An accommodated safari through Zimbabwe and Botswana exploring the amazing culture and natural beauty of both of these countries. Marvel at the Zimbabwe Ruins - the capital of the Queen of Sheba, according to an age-old legend and the wonderful view of the impressive Victoria Falls. Both of these recognised by UNESCO. Experience the Okavango Delta - The Jewel of the Kalahari - by traditional dug-outs and huge elephant herds of Chobe National Park by boat. This safari covers it all – wildlife history and culture!
Departing Johannesburg at 06:30am we head into the world famous Kruger National Park. We visit the northern part of the park and stay in the Letaba area of the reserve. We enjoy morning and afternoon game drives in our safari vehicle and hope to spot lion, elephant, rhino and other animals in this icon of wildlife conservation.
This morning we wake early and game drive north through the park to the Pafuri region. The northern Kruger is dominated by mopane veld and is the domain of large elephant bulls, wilddog and lions. As we reach the Limpopo Valley the vegetation changes to forest and birdlife is prolific. We exit the park, late in the afternoon, and overnight at a lodge just outside the Kruger.
Entering Zimbabwe at the Beit Bridge border post, we travel north to our overnight stop. The following morning we visit the Great Zimbabwe Monuments. These well preserved ruins are some of the oldest and largest stone structures in Southern Africa and were built during the 11th to 14th centuries. We explore these ancient stone structures on an informative walk with a local guide.
Travelling via the city of Bulawayo we move on to the Matobo National Park and our chalets on the outskirts of the park. This afternoon we enjoy sundowners from the granite ridge overlooking the park. The following morning we visit World’s View and the historical site of Cecil John Rhodes’ grave. Unusual rock formations are home to an array of ancient bushman paintings which we visit while on our game drive and walk. This area is also home to Zimbabwe’s rhino which we hope to see on our excursion in the national park.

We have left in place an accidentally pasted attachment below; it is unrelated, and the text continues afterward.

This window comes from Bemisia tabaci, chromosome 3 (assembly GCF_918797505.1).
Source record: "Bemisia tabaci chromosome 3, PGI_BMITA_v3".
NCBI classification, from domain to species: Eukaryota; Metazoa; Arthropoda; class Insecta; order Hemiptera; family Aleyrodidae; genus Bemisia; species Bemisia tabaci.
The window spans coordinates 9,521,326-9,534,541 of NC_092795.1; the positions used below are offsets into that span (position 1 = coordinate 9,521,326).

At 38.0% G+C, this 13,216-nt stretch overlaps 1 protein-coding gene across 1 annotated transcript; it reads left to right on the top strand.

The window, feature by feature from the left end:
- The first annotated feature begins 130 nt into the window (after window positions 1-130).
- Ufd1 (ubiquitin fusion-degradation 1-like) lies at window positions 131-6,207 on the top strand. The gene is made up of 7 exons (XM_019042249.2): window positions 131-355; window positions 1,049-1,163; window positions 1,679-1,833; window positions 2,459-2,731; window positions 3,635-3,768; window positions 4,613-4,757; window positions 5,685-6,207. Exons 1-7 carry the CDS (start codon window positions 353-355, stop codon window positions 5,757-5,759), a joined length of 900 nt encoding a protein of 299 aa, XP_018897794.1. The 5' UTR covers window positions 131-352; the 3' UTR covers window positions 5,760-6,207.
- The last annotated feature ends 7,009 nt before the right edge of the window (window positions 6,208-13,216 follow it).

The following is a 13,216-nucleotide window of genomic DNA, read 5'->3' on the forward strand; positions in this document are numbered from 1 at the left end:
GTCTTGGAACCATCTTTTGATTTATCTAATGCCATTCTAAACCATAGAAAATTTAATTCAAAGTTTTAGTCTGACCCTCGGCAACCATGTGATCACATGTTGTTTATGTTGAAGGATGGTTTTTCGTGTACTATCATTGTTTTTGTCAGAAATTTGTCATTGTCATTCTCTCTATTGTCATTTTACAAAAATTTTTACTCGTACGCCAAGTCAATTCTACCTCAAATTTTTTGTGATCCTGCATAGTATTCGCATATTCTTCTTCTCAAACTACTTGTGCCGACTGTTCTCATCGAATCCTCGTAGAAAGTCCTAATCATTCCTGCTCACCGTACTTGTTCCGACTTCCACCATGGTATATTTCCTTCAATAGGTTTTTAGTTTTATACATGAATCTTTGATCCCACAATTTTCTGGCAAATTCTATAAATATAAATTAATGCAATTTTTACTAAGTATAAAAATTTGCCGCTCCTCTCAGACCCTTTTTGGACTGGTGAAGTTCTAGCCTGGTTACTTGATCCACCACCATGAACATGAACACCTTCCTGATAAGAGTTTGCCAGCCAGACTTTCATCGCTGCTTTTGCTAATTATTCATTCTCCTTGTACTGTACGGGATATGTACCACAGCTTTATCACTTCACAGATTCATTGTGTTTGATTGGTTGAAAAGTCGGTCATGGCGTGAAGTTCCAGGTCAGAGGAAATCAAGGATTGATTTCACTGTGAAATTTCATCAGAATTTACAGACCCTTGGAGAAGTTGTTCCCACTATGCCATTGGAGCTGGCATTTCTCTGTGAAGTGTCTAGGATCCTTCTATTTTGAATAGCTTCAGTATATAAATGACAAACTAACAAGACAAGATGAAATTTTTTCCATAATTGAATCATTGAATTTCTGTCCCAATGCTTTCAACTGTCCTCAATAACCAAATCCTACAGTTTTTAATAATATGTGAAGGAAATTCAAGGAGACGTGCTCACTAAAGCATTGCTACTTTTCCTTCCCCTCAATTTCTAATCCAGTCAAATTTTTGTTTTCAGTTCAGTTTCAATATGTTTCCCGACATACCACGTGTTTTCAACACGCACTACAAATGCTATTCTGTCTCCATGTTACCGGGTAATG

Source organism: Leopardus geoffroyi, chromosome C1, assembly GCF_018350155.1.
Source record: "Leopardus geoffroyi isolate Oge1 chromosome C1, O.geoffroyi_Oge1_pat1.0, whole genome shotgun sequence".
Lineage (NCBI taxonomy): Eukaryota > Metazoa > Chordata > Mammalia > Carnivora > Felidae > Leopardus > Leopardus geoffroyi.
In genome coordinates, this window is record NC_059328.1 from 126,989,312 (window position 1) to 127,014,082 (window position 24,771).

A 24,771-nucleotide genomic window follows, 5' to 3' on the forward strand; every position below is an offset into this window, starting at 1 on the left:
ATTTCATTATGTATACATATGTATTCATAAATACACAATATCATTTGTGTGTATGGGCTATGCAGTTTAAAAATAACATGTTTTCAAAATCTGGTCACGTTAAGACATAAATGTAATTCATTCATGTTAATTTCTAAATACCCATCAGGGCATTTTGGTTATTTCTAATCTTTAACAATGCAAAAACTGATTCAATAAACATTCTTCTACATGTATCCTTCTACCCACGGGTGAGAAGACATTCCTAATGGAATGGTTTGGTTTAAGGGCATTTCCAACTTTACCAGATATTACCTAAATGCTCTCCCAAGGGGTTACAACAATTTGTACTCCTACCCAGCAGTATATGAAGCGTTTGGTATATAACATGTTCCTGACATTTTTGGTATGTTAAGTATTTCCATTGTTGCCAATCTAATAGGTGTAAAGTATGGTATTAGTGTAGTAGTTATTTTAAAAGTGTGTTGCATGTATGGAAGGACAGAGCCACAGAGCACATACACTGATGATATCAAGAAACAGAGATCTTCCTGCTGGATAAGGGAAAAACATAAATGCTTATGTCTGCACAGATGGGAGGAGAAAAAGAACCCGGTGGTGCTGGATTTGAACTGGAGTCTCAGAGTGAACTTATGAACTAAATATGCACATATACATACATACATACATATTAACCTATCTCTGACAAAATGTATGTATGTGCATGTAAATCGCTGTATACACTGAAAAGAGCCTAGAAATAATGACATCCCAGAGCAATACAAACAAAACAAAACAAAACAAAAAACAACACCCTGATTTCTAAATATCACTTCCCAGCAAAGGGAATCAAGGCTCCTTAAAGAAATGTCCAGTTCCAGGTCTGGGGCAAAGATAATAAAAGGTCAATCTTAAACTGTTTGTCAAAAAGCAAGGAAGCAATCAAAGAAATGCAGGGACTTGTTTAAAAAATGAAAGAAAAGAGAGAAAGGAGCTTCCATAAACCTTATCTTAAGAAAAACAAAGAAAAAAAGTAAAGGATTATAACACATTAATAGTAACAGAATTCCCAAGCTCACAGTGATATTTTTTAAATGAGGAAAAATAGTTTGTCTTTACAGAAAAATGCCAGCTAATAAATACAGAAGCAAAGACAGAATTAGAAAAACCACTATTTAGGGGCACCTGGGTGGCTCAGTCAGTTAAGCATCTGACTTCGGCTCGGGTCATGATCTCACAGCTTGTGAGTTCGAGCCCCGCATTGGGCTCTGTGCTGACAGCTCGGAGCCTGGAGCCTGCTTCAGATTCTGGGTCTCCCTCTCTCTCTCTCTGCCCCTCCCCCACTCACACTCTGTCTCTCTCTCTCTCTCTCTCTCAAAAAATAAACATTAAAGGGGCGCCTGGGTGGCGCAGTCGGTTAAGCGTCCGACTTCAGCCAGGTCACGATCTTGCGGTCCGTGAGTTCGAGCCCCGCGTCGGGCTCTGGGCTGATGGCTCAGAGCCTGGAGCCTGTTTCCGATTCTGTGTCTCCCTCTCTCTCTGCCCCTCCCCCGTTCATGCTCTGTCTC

Named after a local Nhanzwa chief, Hwange National Park is the largest Park in Zimbabwe occupying roughly 14 650 square kilometers. Hwange is famed for its large elephant population. Our chalets are in the game management area that borders the park, and we explore the park with our local guide, on a full day game drive in an open 4WD game viewing vehicle.
We enjoy a spectacular guided walk through tropical vegetation to the very edge of the “MosioaTunya” or “the smoke that thunders” - Victoria Falls. There are opportunities to white water raft on the mighty Zambezi River, bungi jump or take a “flight of angels” (own expense).
Entering Botswana, we head to the town of Kasane and our accommodation on the banks of the Chobe River The river flows lazily along the northern boundary of the Chobe National Park attracting some of the largest herds of elephant in Africa. A highlight of any trip to the Chobe is the afternoon game viewing cruise where we hope to see large herds of elephants and other wildlife as they quench their thirst at the end of the day.
This morning there is time for an optional (own expense) game drive in the Chobe National Park. Heading south through the Kasane Forest Reserve we make our way to the Nata area for our overnight stop.
We transfer into the delta by open 4WD game viewing vehicle. Our local guides will take us deep into the heart of the Okavango Delta on Mokoro (dugout canoes) to our pre-erected tented camp. The delta forms as rain water from the Angolan highlands flows out over the flat Kalahari Desert sands, forming a delicate, green oasis for birds and wildlife. Our camp is on a remote island in this amazingly dynamic environment and we enjoy bush walks, bird watching and swimming in the clear waters. Camping with our local guides we learn more about their lifestyle and culture. Returning to Maun in the afternoon of day 14 there is time for an optional scenic flight over the Okavango (own expense).
Heading south from Maun, we cross the wide open spaces of the Kalahari Desert on our way to Khama Rhino Sanctuary. This is a community based wildlife project established in 1992 to assist in protecting rhino and restore an area formerly teeming with wildlife to its natural state. The reserve provides economic benefits to the local Batswana community through sustainable use of natural resources. We hope to spot rhino on an afternoon game drive.
Crossing back into South Africa, we make our way to Johannesburg where the tour ends at +/- 17:00 hours.